Tall Snatch Exercise Guide — Form, Muscles Worked, & Alternatives

tall snatch

The tall snatch improves Olympic lifting prowess. 

The snatch is a sophisticated weightlifting technique, embodying a pure, raw display of strength. It requires lifting a loaded barbell from the ground to an overhead position in one seamless, fluid motion.

The snatch is highly regarded among Olympic and CrossFit enthusiasts. It empowers fitness enthusiasts to engage their entire body, fostering power, strength, and endurance for unparalleled gains. This guide delves into a specific variation known as the tall snatch, offering insights into its unique benefits.

This movement significantly enhances speed, endurance, and power while improving extension and correct body alignment. It concentrates on refining a lifter’s technique, speed, and explosiveness and perfecting the snatch grip and lift.

This detailed exercise guide offers an in-depth exploration of the tall snatch exercise, covering techniques, targeted muscles, and benefits. It also presents superior alternatives to enhance your snatching skills, alongside recommendations on who should incorporate this exercise into their routine.

Techniques & Muscles Worked

The tall snatch focuses on the upper body muscles, including the rotator cuffs, forearms, triceps, biceps, core, and back muscles. To avoid injuries, start with light weights when prepping for this routine.

To do a tall snatch, you’ll only need a plate-loaded barbell. You can also use wrist wraps and a weightlifting belt to aid your training. Proper form is vital when doing this exercise, which can be more challenging with Olympic movements. Don’t allow the body at the default position to have a slight bend or your hips to hinge, as this turns the tall snatch into a dip snatch. Below is a step-by-step process you can follow to execute this exercise.

  1. First, ensure you load the barbell with the appropriate weight.
  2. Standing upright, make sure your snatch grip is wide and fully extended arm’s length downward towards the ground.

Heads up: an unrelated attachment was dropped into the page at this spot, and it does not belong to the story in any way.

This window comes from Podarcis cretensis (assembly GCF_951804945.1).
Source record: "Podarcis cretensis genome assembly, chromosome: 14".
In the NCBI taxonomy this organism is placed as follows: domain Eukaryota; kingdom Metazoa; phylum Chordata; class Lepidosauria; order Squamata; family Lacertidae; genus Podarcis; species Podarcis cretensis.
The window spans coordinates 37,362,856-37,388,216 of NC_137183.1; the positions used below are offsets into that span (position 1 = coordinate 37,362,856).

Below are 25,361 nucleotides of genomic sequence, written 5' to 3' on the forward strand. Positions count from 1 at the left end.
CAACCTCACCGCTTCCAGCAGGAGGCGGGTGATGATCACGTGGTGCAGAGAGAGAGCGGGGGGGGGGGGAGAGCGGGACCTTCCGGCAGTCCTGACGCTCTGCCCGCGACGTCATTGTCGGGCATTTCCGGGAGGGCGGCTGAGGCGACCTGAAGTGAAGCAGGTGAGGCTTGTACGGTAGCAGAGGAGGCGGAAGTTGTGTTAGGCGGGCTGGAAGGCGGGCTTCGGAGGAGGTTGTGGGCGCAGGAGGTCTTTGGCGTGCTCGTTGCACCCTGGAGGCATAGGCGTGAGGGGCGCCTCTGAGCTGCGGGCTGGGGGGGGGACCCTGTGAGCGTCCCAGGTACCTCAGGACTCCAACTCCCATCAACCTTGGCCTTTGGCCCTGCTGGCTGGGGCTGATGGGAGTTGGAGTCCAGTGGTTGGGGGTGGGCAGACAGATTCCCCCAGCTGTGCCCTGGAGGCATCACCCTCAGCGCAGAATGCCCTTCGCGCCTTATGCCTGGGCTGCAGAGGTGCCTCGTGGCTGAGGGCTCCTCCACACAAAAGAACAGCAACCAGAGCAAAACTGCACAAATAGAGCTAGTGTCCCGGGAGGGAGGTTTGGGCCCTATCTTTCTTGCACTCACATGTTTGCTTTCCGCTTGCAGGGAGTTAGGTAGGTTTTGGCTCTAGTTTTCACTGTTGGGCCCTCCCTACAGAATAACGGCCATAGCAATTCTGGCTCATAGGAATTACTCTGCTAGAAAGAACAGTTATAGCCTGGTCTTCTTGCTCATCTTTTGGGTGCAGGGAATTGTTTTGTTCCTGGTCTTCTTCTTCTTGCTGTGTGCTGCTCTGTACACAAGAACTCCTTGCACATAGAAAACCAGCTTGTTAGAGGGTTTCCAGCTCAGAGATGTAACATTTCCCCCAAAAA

3. Keep your knees and hips extended. This is your starting position. 
  4. Pull the barbell upwards aggressively using your arms. During this initial movement, your elbows should remain high and out. Your core and back should be firm, and the barbell should be close to your body.
  5. Extend your arms on the barbell to the overhead position, transitioning into an overhand grip as you descend into a full squat.
  6. Pause for a second in the bottom position (squat position), then extend your knees and hips to rise to a full standing position.
  7. Finally, finish with the weight overhead.
  8. Slowly lower the barbell, keeping it close to your body to return to the starting position and complete your reps.


Add the tall snatch to your weightlifting routine to improve your athletic performance. Below are more benefits of the tall snatch.

Faster Snatch

The tall snatch can help improve your speed during the turnover part of the snatch and overall snatch speed. It does this by teaching you to move the barbell fast instead of using momentum from your hips and knees, as speed is critical when doing the tall snatch. You’ll then need to move under the barbell faster, completing this movement at a higher speed.

Improves Olympic Lifting Technique

The tall snatch reinforces the last movement in the final stages of your pull. The success of this movement is crucial to Olympic lifting technique for exercises like clean and jerk. Fitness enthusiasts can also use this training to improve their technique and strength when doing exercises that involve the overhead position, such as barbell shoulder press